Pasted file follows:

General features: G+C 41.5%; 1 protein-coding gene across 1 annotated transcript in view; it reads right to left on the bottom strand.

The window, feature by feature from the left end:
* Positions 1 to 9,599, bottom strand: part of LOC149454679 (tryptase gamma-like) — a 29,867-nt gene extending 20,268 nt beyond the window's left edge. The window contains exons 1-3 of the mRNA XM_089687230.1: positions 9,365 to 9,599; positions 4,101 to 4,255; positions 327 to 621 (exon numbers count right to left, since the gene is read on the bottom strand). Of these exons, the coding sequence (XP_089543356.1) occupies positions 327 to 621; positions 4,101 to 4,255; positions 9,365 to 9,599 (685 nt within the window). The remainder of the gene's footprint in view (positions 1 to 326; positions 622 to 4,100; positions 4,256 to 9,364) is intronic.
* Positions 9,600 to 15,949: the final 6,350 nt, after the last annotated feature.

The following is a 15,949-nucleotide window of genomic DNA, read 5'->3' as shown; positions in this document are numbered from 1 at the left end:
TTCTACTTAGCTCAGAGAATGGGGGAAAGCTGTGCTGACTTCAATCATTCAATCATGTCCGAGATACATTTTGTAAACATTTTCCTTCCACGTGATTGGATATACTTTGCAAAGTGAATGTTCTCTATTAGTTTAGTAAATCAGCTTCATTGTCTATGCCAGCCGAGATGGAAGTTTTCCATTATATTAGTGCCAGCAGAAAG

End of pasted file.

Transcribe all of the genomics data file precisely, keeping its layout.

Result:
General features: G+C 41.5%; 1 protein-coding gene across 1 annotated transcript in view; it reads right to left on the bottom strand.

The window, feature by feature from the left end:
* Positions 1 to 9,599, bottom strand: part of LOC149454679 (tryptase gamma-like) — a 29,867-nt gene extending 20,268 nt beyond the window's left edge. The window contains exons 1-3 of the mRNA XM_089687230.1: positions 9,365 to 9,599; positions 4,101 to 4,255; positions 327 to 621 (exon numbers count right to left, since the gene is read on the bottom strand). Of these exons, the coding sequence (XP_089543356.1) occupies positions 327 to 621; positions 4,101 to 4,255; positions 9,365 to 9,599 (685 nt within the window). The remainder of the gene's footprint in view (positions 1 to 326; positions 622 to 4,100; positions 4,256 to 9,364) is intronic.
* Positions 9,600 to 15,949: the final 6,350 nt, after the last annotated feature.

The following is a 15,949-nucleotide window of genomic DNA, read 5'->3' as shown; positions in this document are numbered from 1 at the left end:
TTCTACTTAGCTCAGAGAATGGGGGAAAGCTGTGCTGACTTCAATCATTCAATCATGTCCGAGATACATTTTGTAAACATTTTCCTTCCACGTGATTGGATATACTTTGCAAAGTGAATGTTCTCTATTAGTTTAGTAAATCAGCTTCATTGTCTATGCCAGCCGAGATGGAAGTTTTCCATTATATTAGTGCCAGCAGAAAG